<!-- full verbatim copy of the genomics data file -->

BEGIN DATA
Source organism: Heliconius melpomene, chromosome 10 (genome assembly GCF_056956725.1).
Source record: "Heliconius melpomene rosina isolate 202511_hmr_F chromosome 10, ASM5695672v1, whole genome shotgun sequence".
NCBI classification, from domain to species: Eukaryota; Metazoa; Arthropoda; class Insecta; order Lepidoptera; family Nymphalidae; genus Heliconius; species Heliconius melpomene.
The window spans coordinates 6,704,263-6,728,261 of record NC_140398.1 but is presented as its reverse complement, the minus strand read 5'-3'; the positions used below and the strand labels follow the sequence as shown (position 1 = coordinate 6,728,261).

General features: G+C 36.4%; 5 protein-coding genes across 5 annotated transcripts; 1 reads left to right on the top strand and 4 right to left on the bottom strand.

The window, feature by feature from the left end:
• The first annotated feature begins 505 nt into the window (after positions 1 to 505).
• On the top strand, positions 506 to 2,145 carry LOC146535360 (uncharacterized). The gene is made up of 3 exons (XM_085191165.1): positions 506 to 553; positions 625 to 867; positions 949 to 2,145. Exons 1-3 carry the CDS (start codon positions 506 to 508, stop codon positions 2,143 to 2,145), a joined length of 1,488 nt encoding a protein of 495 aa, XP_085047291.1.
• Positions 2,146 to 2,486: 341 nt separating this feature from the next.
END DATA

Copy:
Source organism: Heliconius melpomene, chromosome 10 (genome assembly GCF_056956725.1).
Source record: "Heliconius melpomene rosina isolate 202511_hmr_F chromosome 10, ASM5695672v1, whole genome shotgun sequence".
NCBI classification, from domain to species: Eukaryota; Metazoa; Arthropoda; class Insecta; order Lepidoptera; family Nymphalidae; genus Heliconius; species Heliconius melpomene.
The window spans coordinates 6,704,263-6,728,261 of record NC_140398.1 but is presented as its reverse complement, the minus strand read 5'-3'; the positions used below and the strand labels follow the sequence as shown (position 1 = coordinate 6,728,261).

General features: G+C 36.4%; 5 protein-coding genes across 5 annotated transcripts; 1 reads left to right on the top strand and 4 right to left on the bottom strand.

The window, feature by feature from the left end:
• The first annotated feature begins 505 nt into the window (after positions 1 to 505).
• On the top strand, positions 506 to 2,145 carry LOC146535360 (uncharacterized). The gene is made up of 3 exons (XM_085191165.1): positions 506 to 553; positions 625 to 867; positions 949 to 2,145. Exons 1-3 carry the CDS (start codon positions 506 to 508, stop codon positions 2,143 to 2,145), a joined length of 1,488 nt encoding a protein of 495 aa, XP_085047291.1.
• Positions 2,146 to 2,486: 341 nt separating this feature from the next.